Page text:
The UC Davis Olive Center offers a pair of one-day courses on olive oil production, to be held Tuesday, May 10, and Wednesday, May 11, at the UC Davis Conference Center.
- “The Business of Olive Oil Production” will meet Tuesday, May 10, with food and wine writer Caroline Beck and olive grower Adam Englehardt discussing the key expenses and revenues of olive oil production. The course includes business-plan development, money-saving tips for orchard establishment and maintenance, the cost options in processing and bottling, ideas for marketing and selling the product, and strategies for profitability. Cost for the course is $285. For more information, visit http://olivecenter.ucdavis.edu/business%20olive%20oil%20agenda%20040611.pdf.
- “Keys to Quality Olive Oil Production” will meet Wednesday, May 11, with olive grower Adam Englehardt and Lamberto Baccioni, CEO of Agrivision, discussing research conducted in California and beyond to ensure high quality oil year after year. This course will guide current producers and those who are exploring olive oil production through the keys to quality in orchard establishment, orchard maintenance, harvesting, fruit handling, processing, storage and blending. Olive oil tasting will supplement the discussions to show how the producer can influence quality in their operation. Cost for the course is $285. For more information, visit http://olivecenter.ucdavis.edu/keys%20to%20quality%20agenda%20040611.pdf.
To register for these classes, visit http://conferences.ucdavis.edu/confreg/index.cfm?confid=523.
UC Davis Olive Center
The public is invited to an evening of wine and gourmet food on Saturday, May 14, as the annual Winkler Dinner is held in the courtyard of the Robert Mondavi Institute for Wine and Food Science. The evening's menu will include six courses, each prepared by a different chef and paired with a donated wine. Winemakers will be present to introduce each wine, and silent and live auctions will be held before and after dinner.
The gourmet event is coordinated by the Davis Enology and Viticulture Organization (DEVO), a club founded nearly 30 years ago by students in the UC Davis Department of Viticulture and Enology to promote interaction with the wine industry and the community, and to fund student scholarships, internships, and travel.
Tickets for the dinner are $175 per person or $1,200 for a table of eight. To purchase online, visit http://devo.ucdavis.edu/winkler-dinner/2011.
Kristina Werner, DEVO president
Viticulture and Enology graduate student
All CA&ES faculty are invited to the annual spring faculty meeting for our college, to be held Thursday, June 2, from 4–6 p.m. in the AGR room of the Buehler Alumni and Visitors Center.
CA&ES Dean’s Office
Mark your calendars for the annual Russell Ranch Field Day, to be held Thursday, June 9 from 8 a.m. to 2 p.m. The Russell Ranch Field Day provides growers, students, lawmakers, and the public with information about research results and new initiatives at Russell Ranch, which is part of the Agricultural Sustainability Institute at UC Davis. Further information on the agenda and registration will be forthcoming.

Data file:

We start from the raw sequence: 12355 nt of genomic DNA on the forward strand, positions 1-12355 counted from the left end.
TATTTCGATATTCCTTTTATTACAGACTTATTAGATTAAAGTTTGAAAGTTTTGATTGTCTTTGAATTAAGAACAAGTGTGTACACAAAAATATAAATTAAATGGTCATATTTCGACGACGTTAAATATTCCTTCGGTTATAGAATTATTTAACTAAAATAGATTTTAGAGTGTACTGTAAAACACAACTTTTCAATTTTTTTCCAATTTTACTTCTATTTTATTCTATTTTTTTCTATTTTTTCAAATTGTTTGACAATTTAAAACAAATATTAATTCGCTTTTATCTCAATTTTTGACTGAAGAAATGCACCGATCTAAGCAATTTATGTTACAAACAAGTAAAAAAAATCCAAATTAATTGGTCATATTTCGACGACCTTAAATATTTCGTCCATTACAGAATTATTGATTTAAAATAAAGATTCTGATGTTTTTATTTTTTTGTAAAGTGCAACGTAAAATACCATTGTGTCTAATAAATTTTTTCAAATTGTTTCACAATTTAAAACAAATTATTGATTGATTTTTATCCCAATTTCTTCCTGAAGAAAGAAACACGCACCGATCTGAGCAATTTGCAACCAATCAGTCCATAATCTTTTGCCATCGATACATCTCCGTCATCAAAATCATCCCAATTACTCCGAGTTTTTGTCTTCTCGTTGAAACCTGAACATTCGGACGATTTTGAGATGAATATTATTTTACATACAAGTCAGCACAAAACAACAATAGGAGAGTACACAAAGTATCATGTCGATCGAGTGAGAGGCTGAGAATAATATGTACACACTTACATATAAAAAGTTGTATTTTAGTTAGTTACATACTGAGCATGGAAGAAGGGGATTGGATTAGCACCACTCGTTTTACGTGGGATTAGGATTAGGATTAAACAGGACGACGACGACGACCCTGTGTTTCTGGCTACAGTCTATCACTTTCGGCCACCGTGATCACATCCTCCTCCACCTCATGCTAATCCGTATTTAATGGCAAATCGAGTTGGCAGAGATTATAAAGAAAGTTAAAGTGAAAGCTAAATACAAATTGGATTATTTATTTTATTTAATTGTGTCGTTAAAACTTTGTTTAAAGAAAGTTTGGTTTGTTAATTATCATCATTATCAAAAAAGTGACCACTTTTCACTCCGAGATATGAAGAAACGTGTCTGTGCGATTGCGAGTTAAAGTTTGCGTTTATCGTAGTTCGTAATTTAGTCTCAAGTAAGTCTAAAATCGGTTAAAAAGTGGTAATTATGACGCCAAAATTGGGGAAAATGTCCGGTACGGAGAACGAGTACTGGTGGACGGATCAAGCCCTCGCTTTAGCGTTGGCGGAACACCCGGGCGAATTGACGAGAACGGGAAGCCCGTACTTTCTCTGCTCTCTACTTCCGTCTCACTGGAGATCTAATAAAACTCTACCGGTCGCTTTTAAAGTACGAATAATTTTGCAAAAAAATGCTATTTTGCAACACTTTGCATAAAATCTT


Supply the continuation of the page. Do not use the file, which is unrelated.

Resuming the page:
Agricultural Sustainability Institute
The 33rd annual Postharvest Technology of Horticultural Crops Short Course is scheduled for June 13–24. The course is an intensive study of current technologies and best practices associated with the postharvest handling of fresh fruits, nuts, vegetables, and ornamentals in California. It is designed for research and extension workers, quality control personnel in the produce industry, and business, government, or academic professionals interested in current advances in the postharvest technology of horticultural crops.
The course’s optional second week field tour will visit a variety of postharvest operations, covering selected packinghouses, cooling and storage facilities, produce distribution centers, field harvest, packing, and transportation facilities in California.
The lecture plus field trip option is limited to 55 participants, and the lecture-only option is limited to 25 participants. Enrollment will be handled on a first-paid, first-enrolled basis. For additional information or to enroll, visit http://postharvest.ucdavis.edu/Announce/shortcourse.shtml.
Save the date on Friday, October 14, for the CA&ES College Celebration at Freeborn Hall, UC Davis. The event is held at harvest time each year to celebrate the accomplishments of the College of Agricultural and Environmental Sciences and to honor outstanding individuals with the Award of Distinction. After the awards ceremony, there will be a reception featuring delicious hors d’oeuvres, beer, and California wines. The evening culminates with attendees helping themselves to a bag of produce and grains from the farmers market display.
CA&ES Dean’s Office
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Visit CA&ES Currents online at http://caes.ucdavis.edu/NewsEvents/currents.
CA&ES Currents, the faculty/staff newsletter of the College of Agricultural and Environmental Sciences at the University of California, Davis, is published the second Thursday of each month.
News deadline is noon Monday preceding Thursday publication. Send news items to editor, firstname.lastname@example.org.
Editor: Robin DeRieux
Writing: Robin DeRieux, Neal Van Alfen
Editorial review: Ann Filmer, Thomas Kaiser
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The University of California does not discriminate in any of its policies, procedures, or practices.